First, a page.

Fujinon XF 100-400mm F4.5-5.6 OIS Image Gallery
January 29th, 2023
For a while the Fujinon XF 100-400mm F4.5-5.6 R LM WR OIS was the only pro-grade long telephoto zoom on the XF platform along with being the lens that had the longest reach on the platform. That changed with the debut of the Fuji 150-600mm, which I reviewed here. Other options include the standard 70-300mm (my review here) and the premium XF 200mm F2 lens (my review here). I loved the latter lens, but at a price tag of $6000 USD, it obviously isn’t for everyone. Fuji now has two pro-grade telephoto zooms that are only priced about $100 apart, with the 100-400mm coming in at roughly $1900 USD and the 150-600mm coming in at $2000 USD. While it might seem (on paper) that the newer 150-600mm is the logical choice (more reach, newer design, flashier finish), the decision is actually a little more nuanced than that. The 100-400mm is an externally zooming design while the 150-600mm is an internally zooming design, and while you can debate which approach is better, there’s no question that the 100-400mm provides a MUCH more compact package for storage and transport.
The XF 100-400mm offers some serious reach with its 152-609mm full frame equivalent zoom range which can be stretched even further by the use of either the Fujinon XF 1.4x (213mm-853mm full frame equivalent) or 2X TCs (305mm-1,219mm). Maximum aperture at the telephoto end will be either F8 (1.4x TC) or F11 (2.0x TC) with the teleconverter attached. Even in the native range, however, this is a nicely flexible focal range, going from this at 100mm:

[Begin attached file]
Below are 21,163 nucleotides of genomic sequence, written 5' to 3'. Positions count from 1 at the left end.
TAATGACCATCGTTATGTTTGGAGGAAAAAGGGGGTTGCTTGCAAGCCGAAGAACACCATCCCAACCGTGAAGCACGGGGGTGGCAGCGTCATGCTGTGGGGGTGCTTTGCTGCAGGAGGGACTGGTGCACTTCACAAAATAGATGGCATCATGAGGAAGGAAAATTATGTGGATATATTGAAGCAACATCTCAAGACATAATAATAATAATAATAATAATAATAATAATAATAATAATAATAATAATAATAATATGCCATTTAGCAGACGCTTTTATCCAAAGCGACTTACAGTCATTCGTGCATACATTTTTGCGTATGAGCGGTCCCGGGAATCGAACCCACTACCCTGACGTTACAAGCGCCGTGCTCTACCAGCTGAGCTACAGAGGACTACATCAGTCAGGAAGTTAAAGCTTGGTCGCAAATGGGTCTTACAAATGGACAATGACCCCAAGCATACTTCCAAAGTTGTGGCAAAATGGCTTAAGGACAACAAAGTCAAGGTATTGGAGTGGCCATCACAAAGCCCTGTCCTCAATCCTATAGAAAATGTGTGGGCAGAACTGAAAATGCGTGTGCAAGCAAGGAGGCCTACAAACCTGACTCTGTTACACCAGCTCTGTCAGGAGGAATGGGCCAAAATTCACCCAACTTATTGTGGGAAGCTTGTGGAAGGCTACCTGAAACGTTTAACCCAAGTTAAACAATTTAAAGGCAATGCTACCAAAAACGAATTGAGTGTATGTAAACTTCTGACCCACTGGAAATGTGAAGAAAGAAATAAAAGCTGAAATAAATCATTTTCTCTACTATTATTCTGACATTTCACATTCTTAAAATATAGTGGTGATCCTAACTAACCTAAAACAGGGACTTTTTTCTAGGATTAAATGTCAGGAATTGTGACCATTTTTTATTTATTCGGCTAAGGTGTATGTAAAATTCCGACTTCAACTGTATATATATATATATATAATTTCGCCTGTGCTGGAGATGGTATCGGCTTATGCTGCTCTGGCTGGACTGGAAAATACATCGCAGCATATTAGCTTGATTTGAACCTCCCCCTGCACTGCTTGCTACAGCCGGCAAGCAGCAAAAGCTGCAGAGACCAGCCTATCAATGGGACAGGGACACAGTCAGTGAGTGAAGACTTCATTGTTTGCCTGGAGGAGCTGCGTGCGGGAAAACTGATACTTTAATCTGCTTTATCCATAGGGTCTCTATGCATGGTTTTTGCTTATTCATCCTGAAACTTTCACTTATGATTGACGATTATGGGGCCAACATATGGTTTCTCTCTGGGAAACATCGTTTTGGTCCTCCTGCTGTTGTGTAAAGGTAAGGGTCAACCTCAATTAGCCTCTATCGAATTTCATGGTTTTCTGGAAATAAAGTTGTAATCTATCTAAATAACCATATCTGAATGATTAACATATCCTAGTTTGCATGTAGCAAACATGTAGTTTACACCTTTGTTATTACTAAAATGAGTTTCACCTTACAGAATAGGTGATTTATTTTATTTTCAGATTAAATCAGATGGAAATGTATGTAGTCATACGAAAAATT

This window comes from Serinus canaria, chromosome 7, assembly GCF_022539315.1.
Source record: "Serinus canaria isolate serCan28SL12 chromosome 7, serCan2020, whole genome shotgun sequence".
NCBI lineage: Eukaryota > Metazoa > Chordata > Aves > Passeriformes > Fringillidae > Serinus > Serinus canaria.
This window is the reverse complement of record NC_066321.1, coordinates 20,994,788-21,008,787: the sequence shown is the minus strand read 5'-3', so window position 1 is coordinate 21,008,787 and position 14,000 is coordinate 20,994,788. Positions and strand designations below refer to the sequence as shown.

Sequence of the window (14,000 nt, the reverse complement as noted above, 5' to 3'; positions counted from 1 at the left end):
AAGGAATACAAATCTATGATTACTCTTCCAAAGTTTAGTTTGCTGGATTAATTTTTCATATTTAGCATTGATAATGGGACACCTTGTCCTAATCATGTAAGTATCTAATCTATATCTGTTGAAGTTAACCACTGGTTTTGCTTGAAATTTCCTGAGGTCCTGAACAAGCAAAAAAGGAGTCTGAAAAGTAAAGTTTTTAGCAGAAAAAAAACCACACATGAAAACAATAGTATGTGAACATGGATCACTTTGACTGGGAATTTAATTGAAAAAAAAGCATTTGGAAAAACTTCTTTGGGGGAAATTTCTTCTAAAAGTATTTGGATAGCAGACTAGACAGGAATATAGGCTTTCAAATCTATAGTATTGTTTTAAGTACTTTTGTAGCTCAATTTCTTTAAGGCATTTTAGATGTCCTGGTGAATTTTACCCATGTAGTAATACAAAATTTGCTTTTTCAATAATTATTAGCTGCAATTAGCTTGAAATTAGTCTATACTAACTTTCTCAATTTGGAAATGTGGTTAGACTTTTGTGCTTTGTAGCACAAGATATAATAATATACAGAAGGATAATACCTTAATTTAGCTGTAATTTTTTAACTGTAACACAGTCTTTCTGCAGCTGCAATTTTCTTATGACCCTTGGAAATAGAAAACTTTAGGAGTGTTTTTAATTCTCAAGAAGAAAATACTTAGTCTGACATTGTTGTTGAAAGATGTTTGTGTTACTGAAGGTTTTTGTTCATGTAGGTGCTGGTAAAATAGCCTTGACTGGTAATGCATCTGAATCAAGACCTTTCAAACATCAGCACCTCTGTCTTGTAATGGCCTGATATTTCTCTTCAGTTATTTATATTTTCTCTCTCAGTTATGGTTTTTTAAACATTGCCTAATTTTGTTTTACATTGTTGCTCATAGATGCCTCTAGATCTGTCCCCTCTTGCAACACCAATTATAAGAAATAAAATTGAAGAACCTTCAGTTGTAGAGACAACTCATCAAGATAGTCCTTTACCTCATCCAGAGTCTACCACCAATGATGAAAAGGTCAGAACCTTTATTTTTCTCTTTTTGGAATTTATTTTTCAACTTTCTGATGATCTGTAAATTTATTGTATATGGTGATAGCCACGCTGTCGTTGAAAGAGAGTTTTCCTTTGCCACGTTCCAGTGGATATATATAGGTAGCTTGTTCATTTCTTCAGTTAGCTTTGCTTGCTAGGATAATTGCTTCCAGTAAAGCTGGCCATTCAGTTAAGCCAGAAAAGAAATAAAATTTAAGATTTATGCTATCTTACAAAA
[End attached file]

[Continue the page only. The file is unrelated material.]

to this at 400mm:
One area where the 100-400mm has a definitive advantage over the 150-600mm is when it comes to maximum aperture. The 100-400mm is faster/brighter at every point throughout the zoom range. At 100mm, the maximum aperture is f/4.5, at 200mm, it’s f/5, at 300mm, it’s f/5.2, and at 400mm, it’s f/5.6. Interestingly, the lens only reaches that smallest maximum aperture at about 350mm, so that’s a solid amount of brightness for this type of lens. By contrast, the 150-600mm has a smaller maximum aperture than F5.6 from 183mm on, and at 400mm it is F7.1. On average the 100-400mm is about 2/3rds stop brighter across the shared zoom range, which could be a real factor if your photography involves less than idea lighting conditions.
That, along with the more compact size, may be enough to keep bringing some potential buyers back to the older lens (it was released in February 2016). Fuji definitely plans to keep selling it, so they clearly believe that people will keep buying it. We’ll try to highlight both the strengths and weaknesses of the lens in this review to help you make an informed decision. If you want to know more, you can watch my definitive video review or read my text review…or just enjoy the photos here.
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Fuji XF 100-400mm Build and Handling
Images Taken with the Fuji XF 100-400mm
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